I also saw several people biking around Library, as well as a bike locked to the fence behind the outbound platform at Library Station.
Some if this is philosophical. If given the choice between following the rules or being unsafe, not only will I break the rule, I will go out of my way to call attention to my breaking the rule, then if necessary face down whatever authority figure I need to, to get the situation fixed.
That approach does not work for rule followers.
Related, just tonight, I did this. With some suggestions from follow-up tweets, maybe I can get a situation changed.
— Stuart Strickland (@bus15237) July 9, 2019
What about the other “Do not cross” signs?
According to Streetview, there are no Do Not Cross signs prohibiting travel along the route I described.
There are four corners to the intersection of McNeilly (extending NW) and Library (running SW to NE). The north corner is unsafe, with a guardrail and no shoulder, and Do Not Cross signs prohibit crossing to or from it. But the pedestrian route I’m talking about crosses from the west corner heading SE to the south corner. No signs prohibit that.
Maybe you could post a link to Streetview showing whatever Do Not Cross signs you mean?
Stu- target has a bazillion stores and also probably has no control over the parking lot. Tagging the Waterfront directly will get you much further. They’re the landlords.
I mean those at other intersections, here are a few examples.
- Library Rd. at Castle Shannon Blvd./Shady Run Ave.
- Library Rd. at Killarney Dr./6th St. BTW, where are 1st, 2nd, 3rd, 4th, and 5th Streets in Castle Shannon?
- Library Rd. at Hillside Dr.
- Library Rd. at Logan Rd.
Here are some that can create a major inconvenience by forcing pedestrians to wait an extra traffic light cycle.
- Highland Ave. at Spirit St. (East Liberty)
- Penn Ave. at Euclid Ave. (East Liberty)
- Black St. at Chislett St (East liberty)
- Penn Ave. at Shady Ave. (Shadyside)
- Penn Ave. at Graham St. (Garfield)
- Negley Ave. at Baum Blvd. (Friendship)
- Freeport Rd. at St. Margret Dr. (Lincoln Lemmington)
- Main St. at 18th St. (Sharpsburg)
- Main St. at 21st St. (Sharpsburg)
- Liberty Ave. at 9th St. (Downtown)
- Liberty Ave. at 16th St. (Strip District)
- Butler St. at 57th St. (Lawrenceville)
- Allegheny River Blvd. at Rivertowne Shopping Center (Verona)
- Penn Ave. at Beulah Rd. (Churchill)
Here are some that create completely dead-ends for pedestrians by surrounding the intersection with “Do not cross” signs.
- Washington Blvd. at Allegheny River Blvd. (Highland Park)*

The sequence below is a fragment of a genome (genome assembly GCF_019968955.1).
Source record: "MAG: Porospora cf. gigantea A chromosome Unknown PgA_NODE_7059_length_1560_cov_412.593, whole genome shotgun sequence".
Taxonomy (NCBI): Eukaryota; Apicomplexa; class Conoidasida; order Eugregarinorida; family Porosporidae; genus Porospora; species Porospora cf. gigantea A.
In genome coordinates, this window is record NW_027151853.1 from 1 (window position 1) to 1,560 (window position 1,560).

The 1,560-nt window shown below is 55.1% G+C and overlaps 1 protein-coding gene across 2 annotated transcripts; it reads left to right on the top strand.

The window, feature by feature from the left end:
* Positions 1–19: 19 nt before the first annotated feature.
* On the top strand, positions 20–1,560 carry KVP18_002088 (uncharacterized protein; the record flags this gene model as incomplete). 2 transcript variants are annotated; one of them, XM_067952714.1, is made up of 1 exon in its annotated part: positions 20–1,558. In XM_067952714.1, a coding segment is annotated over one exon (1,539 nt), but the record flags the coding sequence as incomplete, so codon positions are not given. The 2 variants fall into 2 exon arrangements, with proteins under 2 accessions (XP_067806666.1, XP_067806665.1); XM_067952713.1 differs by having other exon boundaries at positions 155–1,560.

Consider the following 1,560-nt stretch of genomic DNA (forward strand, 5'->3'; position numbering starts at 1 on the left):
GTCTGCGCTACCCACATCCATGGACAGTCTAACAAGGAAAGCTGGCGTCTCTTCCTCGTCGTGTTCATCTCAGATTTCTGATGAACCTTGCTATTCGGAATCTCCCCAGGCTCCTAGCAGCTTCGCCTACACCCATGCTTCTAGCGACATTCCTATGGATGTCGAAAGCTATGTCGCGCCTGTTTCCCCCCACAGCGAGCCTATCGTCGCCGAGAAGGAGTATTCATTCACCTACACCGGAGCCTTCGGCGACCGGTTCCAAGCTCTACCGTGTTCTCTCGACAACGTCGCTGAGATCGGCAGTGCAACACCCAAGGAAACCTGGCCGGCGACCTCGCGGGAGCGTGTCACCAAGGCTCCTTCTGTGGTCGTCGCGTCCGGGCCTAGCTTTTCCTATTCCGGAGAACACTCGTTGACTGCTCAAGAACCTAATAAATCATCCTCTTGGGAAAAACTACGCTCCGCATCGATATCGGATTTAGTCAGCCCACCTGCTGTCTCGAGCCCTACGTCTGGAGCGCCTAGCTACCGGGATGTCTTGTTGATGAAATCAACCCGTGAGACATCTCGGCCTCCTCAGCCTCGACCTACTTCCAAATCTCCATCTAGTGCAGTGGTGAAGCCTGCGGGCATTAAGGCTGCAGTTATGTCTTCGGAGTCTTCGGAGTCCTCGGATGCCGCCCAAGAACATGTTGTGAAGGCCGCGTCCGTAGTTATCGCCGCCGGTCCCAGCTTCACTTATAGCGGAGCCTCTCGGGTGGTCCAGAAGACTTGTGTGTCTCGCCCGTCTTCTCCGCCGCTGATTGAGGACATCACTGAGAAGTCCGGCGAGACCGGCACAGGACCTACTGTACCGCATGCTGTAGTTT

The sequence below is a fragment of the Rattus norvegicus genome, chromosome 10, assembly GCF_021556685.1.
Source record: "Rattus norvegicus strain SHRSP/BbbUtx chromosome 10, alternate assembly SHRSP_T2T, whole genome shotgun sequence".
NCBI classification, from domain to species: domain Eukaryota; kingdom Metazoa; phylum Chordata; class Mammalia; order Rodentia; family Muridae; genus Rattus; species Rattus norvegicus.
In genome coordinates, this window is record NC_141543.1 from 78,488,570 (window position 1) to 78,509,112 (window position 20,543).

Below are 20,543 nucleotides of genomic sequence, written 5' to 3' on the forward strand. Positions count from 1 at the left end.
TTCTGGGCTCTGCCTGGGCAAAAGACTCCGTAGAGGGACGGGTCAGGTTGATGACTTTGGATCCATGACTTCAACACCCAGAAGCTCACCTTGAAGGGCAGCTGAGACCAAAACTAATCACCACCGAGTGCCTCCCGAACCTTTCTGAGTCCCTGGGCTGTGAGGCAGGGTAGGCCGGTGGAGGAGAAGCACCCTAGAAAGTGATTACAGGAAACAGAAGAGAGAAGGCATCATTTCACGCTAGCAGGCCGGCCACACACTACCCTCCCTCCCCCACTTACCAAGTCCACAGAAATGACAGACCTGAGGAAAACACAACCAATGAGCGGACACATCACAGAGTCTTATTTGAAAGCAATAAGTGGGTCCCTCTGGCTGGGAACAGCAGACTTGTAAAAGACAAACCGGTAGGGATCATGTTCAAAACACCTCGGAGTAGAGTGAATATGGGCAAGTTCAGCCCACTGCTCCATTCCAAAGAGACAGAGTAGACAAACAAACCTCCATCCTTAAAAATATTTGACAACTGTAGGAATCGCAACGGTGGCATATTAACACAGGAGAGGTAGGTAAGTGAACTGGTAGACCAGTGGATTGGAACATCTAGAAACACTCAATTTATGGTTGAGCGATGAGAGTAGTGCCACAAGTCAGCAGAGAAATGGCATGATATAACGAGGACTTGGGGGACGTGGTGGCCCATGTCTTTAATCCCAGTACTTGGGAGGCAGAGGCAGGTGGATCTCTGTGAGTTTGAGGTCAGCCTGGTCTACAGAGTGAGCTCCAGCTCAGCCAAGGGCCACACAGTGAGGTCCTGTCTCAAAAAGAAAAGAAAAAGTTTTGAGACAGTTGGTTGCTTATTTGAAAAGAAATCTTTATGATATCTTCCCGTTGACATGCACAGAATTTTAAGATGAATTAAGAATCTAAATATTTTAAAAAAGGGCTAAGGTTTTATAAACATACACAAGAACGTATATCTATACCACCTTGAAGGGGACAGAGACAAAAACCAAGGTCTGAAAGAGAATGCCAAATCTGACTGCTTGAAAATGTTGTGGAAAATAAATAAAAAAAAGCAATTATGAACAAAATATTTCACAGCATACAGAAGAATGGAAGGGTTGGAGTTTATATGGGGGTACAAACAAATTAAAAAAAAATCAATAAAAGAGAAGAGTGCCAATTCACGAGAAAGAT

- Beulah Rd. at Churchill Rd. (Churchill)
- Rt. 910 at Rt. 28 South ramps (Harmar)
Here are some “Do not cross” signs I agree with.
- 5th Ave. at University Pl. (Oakland)**
- Forbes Ave. at Schenley Dr. Extension (Oakland)**
- 5th Ave. at Halket St. (Oakland)***
- Centre Ave. at Euclid Ave. (East Liberty)***
*This intersection is located in the City of Pittsburgh which has enacted a Complete Streets policy prior to replacing the traffic light. The old traffic light had pedestrian crossing signals on two of the approaches, but the new one outright bans crossing in all directions. This is not a step toward complete streets and needs to be addressed to whomever is responsible for this. I would recommend an exclusive pedestrian interval that occurs only if the button is pressed at this intersection.
**All traffic from cross street must turn right onto a one-way street at these T intersections. Pedestrians are banned from crossing the approach on the one-way street to the right of the intersection as seen from cross street as to reduce conflict with turning vehicles and increase pedestrian safety at a minor cost of convenience.
***All or most traffic from the cross street turns left at these T intersections. The reason for these signs is the same as above.
Z, I’m going to add onto your pedestrian dead ends by including Three Degree Road at Perry Highway in Ross. This is a fully signaled corner with a pedestrian crossing light and beg button. I submit that a pedestrian cannot cross this corner legally, with the crossing light.
Merely having a sign or light saying you can, does not equate to being able. And that also means a pedestrian dead end.
Library Rd. at Castle Shannon Blvd./Shady Run Ave: Signs keep pedestrians away from one corner of the intersection, the one with zero shoulder. Pedestrians heading west on Library should be on the other side of the street, where there’s a way around the railroad trestle.
Library Rd. at Killarney Dr: The intersecting streets have sidewalks on one side in one direction. Signs keep pedestrians away from the one corner with no sidewalks.